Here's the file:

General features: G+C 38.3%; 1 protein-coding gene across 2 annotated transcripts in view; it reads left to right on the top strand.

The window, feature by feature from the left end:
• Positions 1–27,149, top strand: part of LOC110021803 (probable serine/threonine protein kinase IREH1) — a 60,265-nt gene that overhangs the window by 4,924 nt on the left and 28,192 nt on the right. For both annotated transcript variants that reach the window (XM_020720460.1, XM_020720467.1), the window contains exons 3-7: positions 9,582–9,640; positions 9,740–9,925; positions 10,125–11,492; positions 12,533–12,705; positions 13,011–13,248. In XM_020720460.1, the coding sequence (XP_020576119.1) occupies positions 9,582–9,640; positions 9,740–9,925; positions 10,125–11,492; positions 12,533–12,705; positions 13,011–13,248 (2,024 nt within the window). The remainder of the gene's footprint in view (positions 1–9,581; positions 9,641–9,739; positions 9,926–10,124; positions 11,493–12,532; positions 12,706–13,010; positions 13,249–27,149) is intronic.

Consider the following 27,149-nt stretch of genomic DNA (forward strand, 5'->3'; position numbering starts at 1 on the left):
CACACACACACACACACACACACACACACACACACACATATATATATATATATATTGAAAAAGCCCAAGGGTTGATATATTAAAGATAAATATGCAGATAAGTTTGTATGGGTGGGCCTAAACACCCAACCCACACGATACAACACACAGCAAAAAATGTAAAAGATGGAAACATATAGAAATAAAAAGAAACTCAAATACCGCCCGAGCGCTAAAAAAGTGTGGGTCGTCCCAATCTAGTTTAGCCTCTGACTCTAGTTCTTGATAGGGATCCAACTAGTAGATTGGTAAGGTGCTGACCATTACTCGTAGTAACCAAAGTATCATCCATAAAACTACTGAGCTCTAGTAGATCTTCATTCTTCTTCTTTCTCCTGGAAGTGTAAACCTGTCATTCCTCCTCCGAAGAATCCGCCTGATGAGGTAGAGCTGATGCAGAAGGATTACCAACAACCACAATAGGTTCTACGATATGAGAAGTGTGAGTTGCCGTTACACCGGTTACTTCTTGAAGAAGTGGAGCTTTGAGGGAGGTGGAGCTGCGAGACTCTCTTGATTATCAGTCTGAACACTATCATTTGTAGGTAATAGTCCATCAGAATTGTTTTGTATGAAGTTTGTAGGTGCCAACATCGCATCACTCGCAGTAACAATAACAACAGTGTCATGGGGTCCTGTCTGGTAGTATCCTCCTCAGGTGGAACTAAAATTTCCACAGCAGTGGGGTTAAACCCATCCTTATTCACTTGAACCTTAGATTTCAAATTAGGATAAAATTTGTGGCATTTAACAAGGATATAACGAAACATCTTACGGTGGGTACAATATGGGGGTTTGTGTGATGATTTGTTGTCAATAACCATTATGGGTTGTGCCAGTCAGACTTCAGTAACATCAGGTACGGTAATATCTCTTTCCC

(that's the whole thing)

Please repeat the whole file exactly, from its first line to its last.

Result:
General features: G+C 38.3%; 1 protein-coding gene across 2 annotated transcripts in view; it reads left to right on the top strand.

The window, feature by feature from the left end:
• Positions 1–27,149, top strand: part of LOC110021803 (probable serine/threonine protein kinase IREH1) — a 60,265-nt gene that overhangs the window by 4,924 nt on the left and 28,192 nt on the right. For both annotated transcript variants that reach the window (XM_020720460.1, XM_020720467.1), the window contains exons 3-7: positions 9,582–9,640; positions 9,740–9,925; positions 10,125–11,492; positions 12,533–12,705; positions 13,011–13,248. In XM_020720460.1, the coding sequence (XP_020576119.1) occupies positions 9,582–9,640; positions 9,740–9,925; positions 10,125–11,492; positions 12,533–12,705; positions 13,011–13,248 (2,024 nt within the window). The remainder of the gene's footprint in view (positions 1–9,581; positions 9,641–9,739; positions 9,926–10,124; positions 11,493–12,532; positions 12,706–13,010; positions 13,249–27,149) is intronic.

Consider the following 27,149-nt stretch of genomic DNA (forward strand, 5'->3'; position numbering starts at 1 on the left):
CACACACACACACACACACACACACACACACACACACATATATATATATATATATTGAAAAAGCCCAAGGGTTGATATATTAAAGATAAATATGCAGATAAGTTTGTATGGGTGGGCCTAAACACCCAACCCACACGATACAACACACAGCAAAAAATGTAAAAGATGGAAACATATAGAAATAAAAAGAAACTCAAATACCGCCCGAGCGCTAAAAAAGTGTGGGTCGTCCCAATCTAGTTTAGCCTCTGACTCTAGTTCTTGATAGGGATCCAACTAGTAGATTGGTAAGGTGCTGACCATTACTCGTAGTAACCAAAGTATCATCCATAAAACTACTGAGCTCTAGTAGATCTTCATTCTTCTTCTTTCTCCTGGAAGTGTAAACCTGTCATTCCTCCTCCGAAGAATCCGCCTGATGAGGTAGAGCTGATGCAGAAGGATTACCAACAACCACAATAGGTTCTACGATATGAGAAGTGTGAGTTGCCGTTACACCGGTTACTTCTTGAAGAAGTGGAGCTTTGAGGGAGGTGGAGCTGCGAGACTCTCTTGATTATCAGTCTGAACACTATCATTTGTAGGTAATAGTCCATCAGAATTGTTTTGTATGAAGTTTGTAGGTGCCAACATCGCATCACTCGCAGTAACAATAACAACAGTGTCATGGGGTCCTGTCTGGTAGTATCCTCCTCAGGTGGAACTAAAATTTCCACAGCAGTGGGGTTAAACCCATCCTTATTCACTTGAACCTTAGATTTCAAATTAGGATAAAATTTGTGGCATTTAACAAGGATATAACGAAACATCTTACGGTGGGTACAATATGGGGGTTTGTGTGATGATTTGTTGTCAATAACCATTATGGGTTGTGCCAGTCAGACTTCAGTAACATCAGGTACGGTAATATCTCTTTCCC